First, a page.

In recent days you’ve probably heard of Schengen and you’ve heard news of the type “Schengen threatened”, “Schengen danger if not reached an agreement on quotas of refugees”, and even “Rodrigo Rato may not leave the Schengen area, since the judge has withdrawn his passport”. Probably you wonder therefore what Schengen and why it is so important if you are thinking of traveling through Europe with your car. Let’s look at a quick glance, in 5 questions and answers, what Schengen countries which compose it, what happened to the old border controls and what you must consider before you cross the border of another country with your car.
1. What is Schengen?
The Schengen area was created in 1995 following the Schengen Agreement, the practical and symbolic objective to make Europe had a cohesion removing barriers only country borders. They did not disappear with the Schengen borders, much less, but border controls. So that a citizen who is able to move in the Schengen territory by land (except in very exceptional circumstances) without passing through border controls. In other words, you can hop in your car in Madrid and travel to Norway without having to carry your passport (even if it is advisable to always carry when traveling outside Spain).
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2. What countries are members of Schengen?
Avoid confusing the EU with Schengen. There are countries that signed the Schengen agreement and are not in the EU, and vice versa, European Union countries that have not signed the Schengen agreement. The Schengen area comprise Austria, Belgium, Czech Republic, Denmark, Slovakia, Slovenia, Spain, Estonia, Finland, France, Greece, Hungary, Iceland, Italy, Latvia, Liechtenstein, Lithuania, Luxembourg, Malta, Norway, Netherlands , Poland, Portugal, Sweden and Switzerland.
Although Ireland and the UK are in the European Union, they are not present in Schengen, but allow free movement of European citizens. Thus, for practical purposes, borders can be crossed with Britain and the rest of the countries belonging to Schengen.
Something similar happens with small states, such as Andorra, Monaco, San Marino and Vatican City.
3. Still remaining border controls?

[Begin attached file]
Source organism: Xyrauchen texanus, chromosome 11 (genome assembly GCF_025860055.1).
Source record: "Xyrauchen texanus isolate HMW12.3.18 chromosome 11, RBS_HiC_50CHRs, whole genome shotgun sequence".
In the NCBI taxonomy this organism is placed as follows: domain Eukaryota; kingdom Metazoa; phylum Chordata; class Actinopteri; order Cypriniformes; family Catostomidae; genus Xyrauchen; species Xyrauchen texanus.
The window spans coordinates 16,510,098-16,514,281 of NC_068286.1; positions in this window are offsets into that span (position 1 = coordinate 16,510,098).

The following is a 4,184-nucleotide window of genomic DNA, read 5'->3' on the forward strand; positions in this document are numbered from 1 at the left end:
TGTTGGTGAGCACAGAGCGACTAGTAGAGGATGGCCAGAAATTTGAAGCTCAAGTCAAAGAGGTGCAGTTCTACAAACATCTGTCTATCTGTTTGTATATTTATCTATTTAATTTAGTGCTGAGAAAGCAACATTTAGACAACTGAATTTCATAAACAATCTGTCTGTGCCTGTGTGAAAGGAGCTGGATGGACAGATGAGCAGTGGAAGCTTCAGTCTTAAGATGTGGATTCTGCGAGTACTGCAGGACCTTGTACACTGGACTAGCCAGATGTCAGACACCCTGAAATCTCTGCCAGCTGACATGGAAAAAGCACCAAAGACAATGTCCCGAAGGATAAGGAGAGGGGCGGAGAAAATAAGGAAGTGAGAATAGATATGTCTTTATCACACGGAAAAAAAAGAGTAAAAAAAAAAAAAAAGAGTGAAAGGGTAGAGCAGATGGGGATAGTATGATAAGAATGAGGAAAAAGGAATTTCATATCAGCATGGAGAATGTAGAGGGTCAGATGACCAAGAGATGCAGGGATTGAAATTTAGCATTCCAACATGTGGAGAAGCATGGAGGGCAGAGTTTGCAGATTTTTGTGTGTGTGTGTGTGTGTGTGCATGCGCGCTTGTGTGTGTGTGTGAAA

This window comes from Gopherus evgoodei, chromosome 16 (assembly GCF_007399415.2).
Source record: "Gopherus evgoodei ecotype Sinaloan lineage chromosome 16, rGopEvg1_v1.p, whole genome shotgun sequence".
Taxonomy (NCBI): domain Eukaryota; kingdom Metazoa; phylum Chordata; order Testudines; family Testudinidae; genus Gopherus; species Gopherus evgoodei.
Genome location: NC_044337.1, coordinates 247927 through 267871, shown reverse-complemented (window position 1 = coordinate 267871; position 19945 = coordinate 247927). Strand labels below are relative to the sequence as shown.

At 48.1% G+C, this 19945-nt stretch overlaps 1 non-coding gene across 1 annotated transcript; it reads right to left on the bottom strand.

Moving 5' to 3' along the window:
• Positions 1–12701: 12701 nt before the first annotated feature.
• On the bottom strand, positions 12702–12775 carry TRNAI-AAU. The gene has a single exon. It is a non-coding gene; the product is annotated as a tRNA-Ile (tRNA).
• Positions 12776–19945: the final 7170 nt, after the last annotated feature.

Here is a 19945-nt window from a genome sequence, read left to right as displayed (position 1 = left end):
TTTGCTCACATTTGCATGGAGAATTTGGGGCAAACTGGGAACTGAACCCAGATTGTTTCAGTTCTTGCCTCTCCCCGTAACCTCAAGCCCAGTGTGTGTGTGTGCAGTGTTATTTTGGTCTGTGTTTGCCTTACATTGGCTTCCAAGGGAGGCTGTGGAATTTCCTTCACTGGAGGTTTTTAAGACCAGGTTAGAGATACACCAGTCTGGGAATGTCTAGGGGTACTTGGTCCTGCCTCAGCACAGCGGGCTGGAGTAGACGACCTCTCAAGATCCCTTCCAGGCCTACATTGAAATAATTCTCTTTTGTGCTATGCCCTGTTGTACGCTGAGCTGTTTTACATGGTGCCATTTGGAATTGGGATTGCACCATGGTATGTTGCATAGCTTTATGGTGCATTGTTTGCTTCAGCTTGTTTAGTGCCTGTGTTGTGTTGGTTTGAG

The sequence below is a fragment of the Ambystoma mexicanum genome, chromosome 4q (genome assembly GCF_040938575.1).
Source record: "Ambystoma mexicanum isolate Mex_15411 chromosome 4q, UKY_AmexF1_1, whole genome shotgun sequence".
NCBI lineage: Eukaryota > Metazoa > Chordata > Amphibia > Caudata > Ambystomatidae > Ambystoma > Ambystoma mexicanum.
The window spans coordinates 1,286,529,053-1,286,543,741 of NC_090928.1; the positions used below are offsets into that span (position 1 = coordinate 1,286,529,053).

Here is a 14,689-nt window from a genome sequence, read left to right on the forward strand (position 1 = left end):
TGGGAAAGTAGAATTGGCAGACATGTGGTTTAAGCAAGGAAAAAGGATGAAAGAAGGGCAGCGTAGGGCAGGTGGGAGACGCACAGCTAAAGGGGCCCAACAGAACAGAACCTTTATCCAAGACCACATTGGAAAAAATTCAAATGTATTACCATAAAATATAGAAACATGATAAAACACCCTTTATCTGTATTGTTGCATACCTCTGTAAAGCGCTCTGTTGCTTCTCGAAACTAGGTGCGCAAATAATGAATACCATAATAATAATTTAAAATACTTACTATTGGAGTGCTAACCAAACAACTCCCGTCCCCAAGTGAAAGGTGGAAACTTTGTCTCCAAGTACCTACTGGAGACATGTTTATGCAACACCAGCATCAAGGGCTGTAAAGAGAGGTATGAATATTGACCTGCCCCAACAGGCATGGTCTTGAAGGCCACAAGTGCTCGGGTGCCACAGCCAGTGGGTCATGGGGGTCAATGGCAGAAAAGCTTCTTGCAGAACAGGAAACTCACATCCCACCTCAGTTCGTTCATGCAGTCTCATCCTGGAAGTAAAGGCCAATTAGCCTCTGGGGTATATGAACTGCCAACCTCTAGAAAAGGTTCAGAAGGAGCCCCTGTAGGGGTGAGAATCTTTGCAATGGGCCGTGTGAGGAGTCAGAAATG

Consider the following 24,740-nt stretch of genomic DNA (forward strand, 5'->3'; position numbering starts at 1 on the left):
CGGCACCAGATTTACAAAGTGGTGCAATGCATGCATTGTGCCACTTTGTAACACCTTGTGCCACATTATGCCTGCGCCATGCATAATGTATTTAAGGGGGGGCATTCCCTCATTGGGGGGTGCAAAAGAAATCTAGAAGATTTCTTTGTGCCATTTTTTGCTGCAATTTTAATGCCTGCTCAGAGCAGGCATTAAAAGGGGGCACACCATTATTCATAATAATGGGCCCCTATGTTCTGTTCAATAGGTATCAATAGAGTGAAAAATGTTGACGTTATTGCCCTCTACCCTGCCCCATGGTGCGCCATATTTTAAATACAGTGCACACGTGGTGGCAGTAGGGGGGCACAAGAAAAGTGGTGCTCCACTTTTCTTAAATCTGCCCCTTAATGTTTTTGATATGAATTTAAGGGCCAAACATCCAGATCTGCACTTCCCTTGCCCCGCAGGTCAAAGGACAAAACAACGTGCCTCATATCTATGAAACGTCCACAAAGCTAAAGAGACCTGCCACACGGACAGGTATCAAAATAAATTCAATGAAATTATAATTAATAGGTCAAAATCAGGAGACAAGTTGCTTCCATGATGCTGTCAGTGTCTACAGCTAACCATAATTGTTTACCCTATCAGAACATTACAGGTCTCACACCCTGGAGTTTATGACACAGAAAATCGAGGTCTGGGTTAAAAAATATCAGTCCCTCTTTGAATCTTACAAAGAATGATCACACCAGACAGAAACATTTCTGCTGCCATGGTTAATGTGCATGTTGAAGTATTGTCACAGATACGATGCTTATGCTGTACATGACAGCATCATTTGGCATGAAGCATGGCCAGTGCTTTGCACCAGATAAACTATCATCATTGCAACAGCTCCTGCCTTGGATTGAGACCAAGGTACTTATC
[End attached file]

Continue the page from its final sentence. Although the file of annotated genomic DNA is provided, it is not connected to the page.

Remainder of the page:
Bulgaria, Cyprus, Croatia and Romania still have not integrated the Schengen area, but they will do to meet the conditions imposed by the European Union. In these countries border controls may be, and sometimes long lines that make your drive is lengthened a little more than necessary, but already comply with the free movement of persons, so that the national identity is more than enough to overcome the border.
In the rest of the EU, border controls are testimonials. In many border crossings there is still a building, and possibly police patrols, demarcating the limits of each country. But unless there is a safety issue, no border checks are usually carried out.
4. Is there a fee to cross the border with some countries belonging to Schengen?
not confuse border controls with tolls, or bullet ( vignette ). Your car across the border in some countries payment is required to use its highways. It is the equivalent of a toll, with the subtle difference that the system is to acquire an adhesive, place it on the moon of your car, and not to pay until it expires or leave its borders. It is a toll that, therefore, has to be paid only with your car across the border and to use certain roads in the country. The vignette can be purchased in neighboring establishments and at the border itself, since this can lead to move without us fine and there are good controls, random, and electronic, to make sure we were following its use.
It is also important to know the traffic regulations in certain countries, especially with regard to issues such as mandatory use of winter tires, lights 24 hours, or even to have an identifying emission to access some cities.
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5. What happens if we fled, pursued by the police and we crossed the border?
Schengen raised some dilemmas, such as security in the countries that signed the agreement. In addition to facilitating the free movement of persons, Schengen countries agreed to further measures to strengthen the links between its security forces and facilitate the prosecution of crimes committed in the member states. Surveillance or persecution initiated a Schengen state may be continued in another, for a certain time and alerting the authorities of the country where there is no jurisdiction for what happened.
If some agents chasing a fugitive who has committed a crime, or indications that it will be committed are taken, they can continue their persecution in another country belonging to Schengen, especially when it comes to such serious issues such as murder, robbery , drug trafficking and so on.